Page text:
Meanwhile, Aaron Glantz (OneWorld) takes an in depth look at Darrell Anderson who self-checked out of the US military in January 2005 and went to Canada. Last Saturday, Anderson returned to the United States and Tuesday he turned himself in at Fort Knox. Anderson was wounded while serving in Iraq and has suffered from PTS since. Glantz notes that the American Journal of Psychiatry has "found that large numbers of returning soldiers suffer from PTSD. Those like Anderson, who suffered severe physical injuries, often developed PTSD within seven months of being hurt. Among injured soldiers, researches found that after one month, 4.2 percent had probable PTSD and 4.4 percent had depression; at 4 months, 12.2 percent had PTSD and 8.9 percent suffered from depression; at 7 months, 12 percent had PTSD and 9.3 had depression."
Turning to war resister Ehren Watada, Mary Adamski (Honolulu Star-Bulletin) reports: "The Interfaith Alliance of Hawaii will honor Army Lt. Ehren Watada for taking a stand against the war in Iraq by refusing to serve there with his Stryker combat unit. The organization chose the Honolulu-born artillery officer for its Flame of Hope Award to be presented Oct. 21 at its 2006 Community Awards Dinner." In June, Watada became the first US officer to publicly refuse to serve in Iraq.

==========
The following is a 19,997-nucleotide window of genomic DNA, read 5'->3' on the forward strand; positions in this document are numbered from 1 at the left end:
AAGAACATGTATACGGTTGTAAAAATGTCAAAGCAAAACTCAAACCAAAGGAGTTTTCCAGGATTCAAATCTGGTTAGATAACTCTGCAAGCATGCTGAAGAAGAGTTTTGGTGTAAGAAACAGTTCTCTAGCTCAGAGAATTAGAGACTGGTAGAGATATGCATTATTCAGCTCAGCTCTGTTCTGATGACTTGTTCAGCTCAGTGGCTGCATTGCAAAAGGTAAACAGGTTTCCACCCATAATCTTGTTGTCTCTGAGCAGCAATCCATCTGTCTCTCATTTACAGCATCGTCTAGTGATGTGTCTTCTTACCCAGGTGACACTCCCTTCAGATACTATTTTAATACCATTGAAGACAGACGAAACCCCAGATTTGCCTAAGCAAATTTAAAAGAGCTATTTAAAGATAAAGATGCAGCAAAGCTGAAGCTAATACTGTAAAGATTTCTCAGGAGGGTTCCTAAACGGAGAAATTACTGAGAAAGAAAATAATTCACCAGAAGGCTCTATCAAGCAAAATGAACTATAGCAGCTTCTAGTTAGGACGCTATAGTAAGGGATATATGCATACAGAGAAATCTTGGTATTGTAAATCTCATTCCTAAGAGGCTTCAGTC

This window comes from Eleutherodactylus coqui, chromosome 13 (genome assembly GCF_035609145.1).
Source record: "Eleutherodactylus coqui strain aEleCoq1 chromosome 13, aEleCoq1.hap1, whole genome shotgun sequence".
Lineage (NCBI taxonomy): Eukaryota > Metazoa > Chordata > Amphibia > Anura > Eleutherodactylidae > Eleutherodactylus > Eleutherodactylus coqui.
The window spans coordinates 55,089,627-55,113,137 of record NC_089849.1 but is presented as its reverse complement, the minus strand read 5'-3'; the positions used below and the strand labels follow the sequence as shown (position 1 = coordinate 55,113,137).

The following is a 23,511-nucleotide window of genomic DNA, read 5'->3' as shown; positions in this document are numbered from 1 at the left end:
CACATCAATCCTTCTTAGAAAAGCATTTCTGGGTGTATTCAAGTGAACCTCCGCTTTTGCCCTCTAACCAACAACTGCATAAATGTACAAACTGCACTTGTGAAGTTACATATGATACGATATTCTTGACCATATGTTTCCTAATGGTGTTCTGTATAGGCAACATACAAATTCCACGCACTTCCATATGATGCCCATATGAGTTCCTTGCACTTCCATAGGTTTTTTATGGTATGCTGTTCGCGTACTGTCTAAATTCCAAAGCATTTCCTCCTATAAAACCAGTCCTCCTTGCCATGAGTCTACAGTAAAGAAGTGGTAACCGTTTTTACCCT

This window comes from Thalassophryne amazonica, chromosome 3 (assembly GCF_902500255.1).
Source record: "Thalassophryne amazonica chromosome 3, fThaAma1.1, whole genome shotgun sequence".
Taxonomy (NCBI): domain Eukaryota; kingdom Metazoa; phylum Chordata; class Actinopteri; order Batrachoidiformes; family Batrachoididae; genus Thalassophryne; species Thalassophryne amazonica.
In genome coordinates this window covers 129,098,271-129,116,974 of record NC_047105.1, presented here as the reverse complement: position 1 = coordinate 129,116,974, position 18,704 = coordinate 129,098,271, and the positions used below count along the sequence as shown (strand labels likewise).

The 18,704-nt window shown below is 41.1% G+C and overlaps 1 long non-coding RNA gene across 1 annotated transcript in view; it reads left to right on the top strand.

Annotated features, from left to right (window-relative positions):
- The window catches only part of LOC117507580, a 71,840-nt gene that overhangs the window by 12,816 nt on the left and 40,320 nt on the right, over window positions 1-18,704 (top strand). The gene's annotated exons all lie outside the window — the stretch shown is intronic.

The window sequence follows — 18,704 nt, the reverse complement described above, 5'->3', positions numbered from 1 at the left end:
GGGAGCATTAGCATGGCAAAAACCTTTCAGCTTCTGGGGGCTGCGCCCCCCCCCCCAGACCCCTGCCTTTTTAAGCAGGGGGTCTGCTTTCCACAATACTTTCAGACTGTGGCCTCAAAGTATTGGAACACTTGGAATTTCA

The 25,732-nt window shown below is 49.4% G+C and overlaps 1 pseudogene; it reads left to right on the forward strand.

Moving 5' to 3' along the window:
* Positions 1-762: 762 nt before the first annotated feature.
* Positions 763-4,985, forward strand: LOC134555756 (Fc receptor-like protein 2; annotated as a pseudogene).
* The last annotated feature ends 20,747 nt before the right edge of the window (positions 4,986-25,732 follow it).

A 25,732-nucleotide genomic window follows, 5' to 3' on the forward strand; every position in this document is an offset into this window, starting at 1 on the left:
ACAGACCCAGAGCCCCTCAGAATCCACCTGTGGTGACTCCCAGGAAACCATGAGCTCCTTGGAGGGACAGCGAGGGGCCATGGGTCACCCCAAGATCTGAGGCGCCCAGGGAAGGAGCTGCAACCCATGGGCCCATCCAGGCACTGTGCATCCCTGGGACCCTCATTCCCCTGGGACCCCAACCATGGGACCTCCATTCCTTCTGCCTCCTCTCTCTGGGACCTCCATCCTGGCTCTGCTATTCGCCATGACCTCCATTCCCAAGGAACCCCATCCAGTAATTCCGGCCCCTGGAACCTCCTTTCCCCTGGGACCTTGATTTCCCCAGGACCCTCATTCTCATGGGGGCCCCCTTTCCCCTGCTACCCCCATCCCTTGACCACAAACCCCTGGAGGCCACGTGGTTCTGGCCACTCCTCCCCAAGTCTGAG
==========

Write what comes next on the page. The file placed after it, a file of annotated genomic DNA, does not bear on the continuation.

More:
As the Ventura County Star notes, Bob Watada, Ehren Watada, will be speaking "7 p.m. Monday meeting of Ventura County Veterans for Peace and Citizens for Peaceful Resolutions. Admission is free. The meeting will be in the Topping Room at E.P. Foster Library, 651 E. Main St., Ventura. On June 22, 2005, Ehren Watada became the first commissioned officer to publicly refuse deployment to the Iraq War and occupation. He has been formally charged with contempt toward President Bush, conduct unbecoming an officer and missing movement. On Aug. 24, the Army recommended a general court-martial on all charges. Last week, an additional charge was added because Watada made an August speech to the Veterans for Peace National Convention in Seattle, stating, 'To stop an illegal and unjust war, soldiers can choose to stop fighting it.' For the first time since 1965, the military is prosecuting an objector for his opinions. He faces more than eight years in prison. . . . For information on Veterans for Peace call 486-2884; on Citizens for Peaceful Resolutions, 850-5849."